The Svalbard reindeer (Rangifer tarandus platyrhynchus) is an endemic sub-species of reindeer that only exists on Svalbard. When the ancestors of the Svalbard reindeer arrived at the archipelago after the last glaciation is not known, but is estimated to be between 5-7000 years ago. However, substantial genetic differentiation from other reindeer populations in Eurasia, North-America and Greenland, suggest they have been isolated for a long time.
In the 19th century, the hunting pressure on Svalbard reindeer was increasing and several local populations were hunted to extinction. The hunting pressure increased further in the early 20th century, partly because the coal mining companies that established themselves on the archipelago, used professional hunters to provide reindeer meat for the workforce. Due to resulting low population sizes, the Svalbard reindeer became protected in 1925. By the 21st century the Svalbard reindeer has recolonised all areas where hunting had led to extinction. A strongly regulated legal hunt was opened for residents in the 1989 based on the principle that it should not have significant impact on local population sizes or demographic structure.
There are no efficient predators of reindeer on Svalbard. Competition from other herbivores is also limited, even though increasing goose populations may play a role in some habitats. The main drivers of Svalbard reindeer population dynamics is therefore food availability (density-dependence), climatic variability and possibly parasites. Climate is a main determinant of food availability as the above ground plant biomass production is strongly affected by summer weather conditions. Even though Svalbard is in the High-Arctic (74° – 81° N), the archipelago is exposed to an oceanic climate that may bring rain also in winter. Svalbard reindeer is sensitive to such mild winter climate as it can cause extensive icing on the tundra that reduce the reindeers’ access to vegetation substantially. In the 21st century, the monitored local populations of Svalbard reindeer have shown either a long-term increasing trend or little change in population sizes. However, climatic variability has caused substantial between year fluctuations in population sizes related due to variation in survival and reproduction.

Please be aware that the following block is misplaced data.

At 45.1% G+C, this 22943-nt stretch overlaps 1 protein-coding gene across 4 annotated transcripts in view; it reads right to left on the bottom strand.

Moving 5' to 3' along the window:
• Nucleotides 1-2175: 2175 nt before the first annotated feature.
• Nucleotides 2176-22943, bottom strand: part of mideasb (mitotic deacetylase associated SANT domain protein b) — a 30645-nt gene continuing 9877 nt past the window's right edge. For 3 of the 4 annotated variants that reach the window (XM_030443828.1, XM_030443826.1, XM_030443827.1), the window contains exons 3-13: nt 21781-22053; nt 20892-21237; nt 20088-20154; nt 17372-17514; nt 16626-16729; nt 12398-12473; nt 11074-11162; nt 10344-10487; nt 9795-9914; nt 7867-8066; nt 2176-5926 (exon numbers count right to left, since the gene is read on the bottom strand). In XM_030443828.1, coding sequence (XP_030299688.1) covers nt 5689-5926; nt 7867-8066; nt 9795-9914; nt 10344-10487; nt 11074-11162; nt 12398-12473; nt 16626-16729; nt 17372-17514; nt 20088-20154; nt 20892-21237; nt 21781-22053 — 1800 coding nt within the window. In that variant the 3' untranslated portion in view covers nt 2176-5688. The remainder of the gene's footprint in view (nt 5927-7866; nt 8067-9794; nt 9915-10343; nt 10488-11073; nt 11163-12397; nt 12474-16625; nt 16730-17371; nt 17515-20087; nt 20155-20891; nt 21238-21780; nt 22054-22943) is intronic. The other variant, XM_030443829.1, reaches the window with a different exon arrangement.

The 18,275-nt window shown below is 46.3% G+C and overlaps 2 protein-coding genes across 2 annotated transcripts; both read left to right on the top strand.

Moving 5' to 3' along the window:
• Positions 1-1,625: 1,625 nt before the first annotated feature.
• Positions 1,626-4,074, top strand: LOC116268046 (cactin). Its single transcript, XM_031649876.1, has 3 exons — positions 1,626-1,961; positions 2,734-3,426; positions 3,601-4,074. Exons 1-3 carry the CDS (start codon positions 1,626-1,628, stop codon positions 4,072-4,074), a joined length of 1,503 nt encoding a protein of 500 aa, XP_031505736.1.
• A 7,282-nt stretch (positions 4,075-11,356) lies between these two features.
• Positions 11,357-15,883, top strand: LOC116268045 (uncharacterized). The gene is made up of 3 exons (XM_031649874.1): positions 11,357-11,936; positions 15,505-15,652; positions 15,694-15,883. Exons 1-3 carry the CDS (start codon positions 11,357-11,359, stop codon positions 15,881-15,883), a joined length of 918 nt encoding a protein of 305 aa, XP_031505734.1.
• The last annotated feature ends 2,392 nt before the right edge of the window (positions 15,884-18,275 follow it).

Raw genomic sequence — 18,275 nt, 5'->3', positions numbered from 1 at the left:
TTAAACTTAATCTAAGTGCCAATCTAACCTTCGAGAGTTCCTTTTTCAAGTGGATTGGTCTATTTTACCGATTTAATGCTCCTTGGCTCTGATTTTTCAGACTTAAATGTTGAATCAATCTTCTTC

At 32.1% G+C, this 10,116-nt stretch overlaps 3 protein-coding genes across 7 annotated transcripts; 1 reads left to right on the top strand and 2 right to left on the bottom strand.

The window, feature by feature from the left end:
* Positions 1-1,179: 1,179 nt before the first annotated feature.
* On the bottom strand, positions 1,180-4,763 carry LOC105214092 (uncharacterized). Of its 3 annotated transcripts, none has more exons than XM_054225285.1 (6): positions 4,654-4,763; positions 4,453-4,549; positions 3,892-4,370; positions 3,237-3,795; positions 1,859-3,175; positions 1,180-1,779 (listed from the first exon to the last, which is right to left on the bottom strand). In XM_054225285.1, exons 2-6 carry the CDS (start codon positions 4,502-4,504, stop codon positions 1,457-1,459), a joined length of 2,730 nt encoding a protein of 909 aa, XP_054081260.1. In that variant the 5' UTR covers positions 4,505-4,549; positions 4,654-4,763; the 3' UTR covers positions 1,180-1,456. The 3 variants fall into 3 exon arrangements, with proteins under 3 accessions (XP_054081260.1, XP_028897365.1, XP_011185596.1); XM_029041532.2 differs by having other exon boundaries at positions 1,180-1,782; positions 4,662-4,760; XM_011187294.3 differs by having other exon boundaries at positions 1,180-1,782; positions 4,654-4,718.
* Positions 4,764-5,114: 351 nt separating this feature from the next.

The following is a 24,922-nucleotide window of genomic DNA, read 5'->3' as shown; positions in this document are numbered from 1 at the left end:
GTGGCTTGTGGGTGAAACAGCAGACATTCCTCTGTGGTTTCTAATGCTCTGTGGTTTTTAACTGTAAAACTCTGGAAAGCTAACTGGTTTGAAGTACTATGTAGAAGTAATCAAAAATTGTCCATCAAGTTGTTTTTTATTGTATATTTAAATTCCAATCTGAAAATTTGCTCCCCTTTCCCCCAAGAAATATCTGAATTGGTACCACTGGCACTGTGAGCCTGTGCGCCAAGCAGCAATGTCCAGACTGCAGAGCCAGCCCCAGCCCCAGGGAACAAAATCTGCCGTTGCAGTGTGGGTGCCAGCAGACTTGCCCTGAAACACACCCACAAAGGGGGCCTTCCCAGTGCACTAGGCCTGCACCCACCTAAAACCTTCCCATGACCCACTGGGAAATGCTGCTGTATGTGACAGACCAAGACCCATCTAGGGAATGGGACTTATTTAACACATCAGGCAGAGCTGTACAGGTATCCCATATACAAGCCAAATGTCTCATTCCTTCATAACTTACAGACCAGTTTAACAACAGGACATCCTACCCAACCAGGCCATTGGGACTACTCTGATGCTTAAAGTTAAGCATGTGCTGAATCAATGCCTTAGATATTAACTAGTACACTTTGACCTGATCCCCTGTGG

Population abundance of Svalbard reindeer in the valley of Adventdalen (summer counts 1979-2021) and from the coastal Brøgger Peninsula (winter counts 1978-2021).
Expected climate impact
Climate change is expected to have both negative and positive effects on Svalbard reindeer. Warmer and wetter winters make episodes with rain in winter more common. Such events can cause ice on ground or in the snow pack, and reduce access to vegetation for foraging reindeer. At the same time, longer and warmer summers will improve plant growth and thereby improve forage availability for Svalbard reindeer. The balance between the negative effects of warmer winters and positive effects of warmer summers will determine the overall effect of climate change on Svalbard reindeer.
The climate change effects on Svalbard reindeer is expected to have cascading impacts on the generalist predator, the Arctic fox. Elevated abundances of reindeer and/or poor winter climate, may lead to more carrion available for the Arctic fox in winter and have a positive effect on their abundance. In addition, the Svalbard reindeer is an important herbivore on Svalbard and changes in its abundance may contribute to vegetation state changes.
- The Svalbard reindeer exist only in Svalbard. The management of the sub-species is therefore the responsibility of the Norwegian government alone.
- The Svalbard reindeer is a key species in the ecosystem on Svalbard and affect vegetation structure as well as Arctic fox population dynamics.
Local populations of Svalbard reindeer are monitored annually on Brøggerhalvøya, Sarsøyra, Kaffiøyra, in Adventdalen and in Reindalen-Colesdalen by structural counts (sex and age composition). In addition, individually marked reindeer are followed annually in capture-mark-recapture studies in the same monitoring areas where body mass, reproduction and survival are measured. From the animals shoot during the annual hunt, the hunters provide data on slaughter weights. In recent years, data on the spatial ecology of the Svalbard reindeer has been obtained from animals with GPS collars in the monitoring areas.